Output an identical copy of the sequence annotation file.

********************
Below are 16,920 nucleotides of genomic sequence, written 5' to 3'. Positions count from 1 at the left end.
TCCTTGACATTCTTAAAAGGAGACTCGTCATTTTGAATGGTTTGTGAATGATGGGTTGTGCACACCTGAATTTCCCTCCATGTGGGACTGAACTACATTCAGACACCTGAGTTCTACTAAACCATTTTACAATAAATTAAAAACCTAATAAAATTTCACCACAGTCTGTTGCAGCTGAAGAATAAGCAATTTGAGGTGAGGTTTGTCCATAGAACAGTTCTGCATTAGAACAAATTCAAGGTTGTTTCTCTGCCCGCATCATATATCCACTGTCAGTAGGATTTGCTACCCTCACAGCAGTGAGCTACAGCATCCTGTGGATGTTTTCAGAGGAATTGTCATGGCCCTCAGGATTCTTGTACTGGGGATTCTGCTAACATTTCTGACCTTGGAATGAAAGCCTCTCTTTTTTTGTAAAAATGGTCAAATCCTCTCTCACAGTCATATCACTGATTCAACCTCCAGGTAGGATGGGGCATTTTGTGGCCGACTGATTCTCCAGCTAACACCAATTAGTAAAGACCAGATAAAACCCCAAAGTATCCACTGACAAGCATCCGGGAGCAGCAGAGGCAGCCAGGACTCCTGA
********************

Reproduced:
Below are 16,920 nucleotides of genomic sequence, written 5' to 3'. Positions count from 1 at the left end.
TCCTTGACATTCTTAAAAGGAGACTCGTCATTTTGAATGGTTTGTGAATGATGGGTTGTGCACACCTGAATTTCCCTCCATGTGGGACTGAACTACATTCAGACACCTGAGTTCTACTAAACCATTTTACAATAAATTAAAAACCTAATAAAATTTCACCACAGTCTGTTGCAGCTGAAGAATAAGCAATTTGAGGTGAGGTTTGTCCATAGAACAGTTCTGCATTAGAACAAATTCAAGGTTGTTTCTCTGCCCGCATCATATATCCACTGTCAGTAGGATTTGCTACCCTCACAGCAGTGAGCTACAGCATCCTGTGGATGTTTTCAGAGGAATTGTCATGGCCCTCAGGATTCTTGTACTGGGGATTCTGCTAACATTTCTGACCTTGGAATGAAAGCCTCTCTTTTTTTGTAAAAATGGTCAAATCCTCTCTCACAGTCATATCACTGATTCAACCTCCAGGTAGGATGGGGCATTTTGTGGCCGACTGATTCTCCAGCTAACACCAATTAGTAAAGACCAGATAAAACCCCAAAGTATCCACTGACAAGCATCCGGGAGCAGCAGAGGCAGCCAGGACTCCTGA